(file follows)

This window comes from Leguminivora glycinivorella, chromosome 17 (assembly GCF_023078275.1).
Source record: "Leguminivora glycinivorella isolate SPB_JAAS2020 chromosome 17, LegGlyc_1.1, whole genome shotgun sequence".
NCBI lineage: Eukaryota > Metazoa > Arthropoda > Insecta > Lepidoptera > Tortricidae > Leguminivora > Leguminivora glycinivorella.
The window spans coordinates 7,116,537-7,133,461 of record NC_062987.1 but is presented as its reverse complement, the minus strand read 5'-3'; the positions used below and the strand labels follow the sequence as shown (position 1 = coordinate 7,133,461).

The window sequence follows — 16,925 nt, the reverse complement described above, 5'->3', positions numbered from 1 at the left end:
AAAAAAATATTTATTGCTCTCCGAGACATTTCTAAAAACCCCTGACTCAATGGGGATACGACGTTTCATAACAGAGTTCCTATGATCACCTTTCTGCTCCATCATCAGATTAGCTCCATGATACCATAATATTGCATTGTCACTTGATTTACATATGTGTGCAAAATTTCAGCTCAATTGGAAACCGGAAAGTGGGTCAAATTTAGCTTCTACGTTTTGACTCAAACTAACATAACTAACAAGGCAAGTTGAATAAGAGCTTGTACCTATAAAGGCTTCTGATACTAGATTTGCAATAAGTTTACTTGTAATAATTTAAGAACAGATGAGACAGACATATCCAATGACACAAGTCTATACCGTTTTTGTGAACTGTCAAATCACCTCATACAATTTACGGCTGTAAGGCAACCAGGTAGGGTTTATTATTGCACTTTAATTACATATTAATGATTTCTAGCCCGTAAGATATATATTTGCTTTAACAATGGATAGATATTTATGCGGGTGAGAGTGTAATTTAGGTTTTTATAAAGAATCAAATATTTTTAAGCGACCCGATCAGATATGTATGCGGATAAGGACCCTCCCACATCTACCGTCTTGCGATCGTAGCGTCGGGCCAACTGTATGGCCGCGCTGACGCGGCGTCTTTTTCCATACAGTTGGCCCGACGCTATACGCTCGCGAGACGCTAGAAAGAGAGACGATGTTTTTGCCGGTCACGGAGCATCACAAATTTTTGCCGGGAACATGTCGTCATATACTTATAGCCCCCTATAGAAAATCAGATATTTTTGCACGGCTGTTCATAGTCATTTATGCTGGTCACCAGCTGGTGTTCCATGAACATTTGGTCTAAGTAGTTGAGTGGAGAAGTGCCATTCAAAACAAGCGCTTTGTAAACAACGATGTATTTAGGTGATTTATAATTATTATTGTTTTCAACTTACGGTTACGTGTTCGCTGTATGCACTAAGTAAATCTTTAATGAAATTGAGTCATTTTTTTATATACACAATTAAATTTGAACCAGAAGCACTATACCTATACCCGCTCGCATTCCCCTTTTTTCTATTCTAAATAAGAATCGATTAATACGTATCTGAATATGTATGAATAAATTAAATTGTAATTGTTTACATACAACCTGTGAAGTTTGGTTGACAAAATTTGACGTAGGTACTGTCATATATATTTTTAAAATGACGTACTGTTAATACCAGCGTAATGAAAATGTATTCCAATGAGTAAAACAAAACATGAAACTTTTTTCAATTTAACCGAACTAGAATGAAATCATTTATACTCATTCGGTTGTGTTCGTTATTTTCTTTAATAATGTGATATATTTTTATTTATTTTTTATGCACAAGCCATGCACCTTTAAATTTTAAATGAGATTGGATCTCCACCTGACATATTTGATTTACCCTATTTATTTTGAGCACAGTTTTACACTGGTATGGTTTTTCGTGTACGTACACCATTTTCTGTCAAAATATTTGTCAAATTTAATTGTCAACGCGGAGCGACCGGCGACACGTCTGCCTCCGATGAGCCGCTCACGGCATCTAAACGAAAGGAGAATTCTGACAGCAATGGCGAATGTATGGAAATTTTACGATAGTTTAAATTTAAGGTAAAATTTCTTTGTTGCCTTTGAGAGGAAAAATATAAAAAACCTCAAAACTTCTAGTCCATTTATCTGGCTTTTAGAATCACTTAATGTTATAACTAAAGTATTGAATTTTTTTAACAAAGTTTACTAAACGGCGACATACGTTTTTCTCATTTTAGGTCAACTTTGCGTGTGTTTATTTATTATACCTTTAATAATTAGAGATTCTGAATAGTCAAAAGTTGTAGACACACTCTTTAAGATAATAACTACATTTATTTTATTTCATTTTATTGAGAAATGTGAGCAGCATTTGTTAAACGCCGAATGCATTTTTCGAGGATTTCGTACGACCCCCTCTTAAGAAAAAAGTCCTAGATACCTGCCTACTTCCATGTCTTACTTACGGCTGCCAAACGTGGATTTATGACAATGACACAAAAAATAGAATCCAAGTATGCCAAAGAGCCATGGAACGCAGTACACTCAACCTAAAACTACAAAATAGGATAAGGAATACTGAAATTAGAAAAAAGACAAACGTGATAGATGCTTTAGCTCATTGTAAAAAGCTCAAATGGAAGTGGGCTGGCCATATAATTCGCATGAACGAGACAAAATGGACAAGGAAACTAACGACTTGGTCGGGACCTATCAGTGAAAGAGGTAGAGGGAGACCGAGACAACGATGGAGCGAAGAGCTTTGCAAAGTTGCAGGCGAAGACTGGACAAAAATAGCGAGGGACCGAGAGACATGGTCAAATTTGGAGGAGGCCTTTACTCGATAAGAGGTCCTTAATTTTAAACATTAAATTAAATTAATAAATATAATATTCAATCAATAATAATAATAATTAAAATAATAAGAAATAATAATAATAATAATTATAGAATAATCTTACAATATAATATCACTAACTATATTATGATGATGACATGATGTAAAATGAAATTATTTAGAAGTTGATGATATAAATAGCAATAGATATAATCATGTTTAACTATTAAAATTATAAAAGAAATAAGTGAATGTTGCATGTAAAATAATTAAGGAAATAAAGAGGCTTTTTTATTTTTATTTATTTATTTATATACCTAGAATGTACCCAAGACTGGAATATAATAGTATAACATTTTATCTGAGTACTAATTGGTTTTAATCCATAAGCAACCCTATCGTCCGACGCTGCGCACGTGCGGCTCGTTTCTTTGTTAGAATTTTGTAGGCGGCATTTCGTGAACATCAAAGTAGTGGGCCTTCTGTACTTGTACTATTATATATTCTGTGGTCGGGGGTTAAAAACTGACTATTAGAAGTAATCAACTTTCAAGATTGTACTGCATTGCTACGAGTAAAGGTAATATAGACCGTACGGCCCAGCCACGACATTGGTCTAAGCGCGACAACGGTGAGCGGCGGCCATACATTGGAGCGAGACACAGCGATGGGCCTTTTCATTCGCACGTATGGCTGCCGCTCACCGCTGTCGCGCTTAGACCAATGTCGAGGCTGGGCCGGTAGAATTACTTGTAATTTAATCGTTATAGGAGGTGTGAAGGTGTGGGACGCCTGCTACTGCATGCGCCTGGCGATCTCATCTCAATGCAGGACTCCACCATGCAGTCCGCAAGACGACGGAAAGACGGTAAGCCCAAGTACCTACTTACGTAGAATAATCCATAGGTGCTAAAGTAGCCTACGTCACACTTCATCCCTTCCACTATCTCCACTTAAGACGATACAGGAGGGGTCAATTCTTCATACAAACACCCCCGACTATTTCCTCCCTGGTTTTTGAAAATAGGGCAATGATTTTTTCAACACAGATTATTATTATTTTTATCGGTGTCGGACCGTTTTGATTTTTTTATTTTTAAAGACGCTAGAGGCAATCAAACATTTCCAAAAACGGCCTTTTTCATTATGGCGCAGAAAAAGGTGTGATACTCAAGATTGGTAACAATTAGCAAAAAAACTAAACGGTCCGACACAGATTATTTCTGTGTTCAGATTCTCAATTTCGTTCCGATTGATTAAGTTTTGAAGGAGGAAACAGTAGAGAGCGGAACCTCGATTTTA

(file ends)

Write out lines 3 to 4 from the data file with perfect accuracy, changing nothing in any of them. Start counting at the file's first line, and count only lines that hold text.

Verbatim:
NCBI lineage: Eukaryota > Metazoa > Arthropoda > Insecta > Lepidoptera > Tortricidae > Leguminivora > Leguminivora glycinivorella.
The window spans coordinates 7,116,537-7,133,461 of record NC_062987.1 but is presented as its reverse complement, the minus strand read 5'-3'; the positions used below and the strand labels follow the sequence as shown (position 1 = coordinate 7,133,461).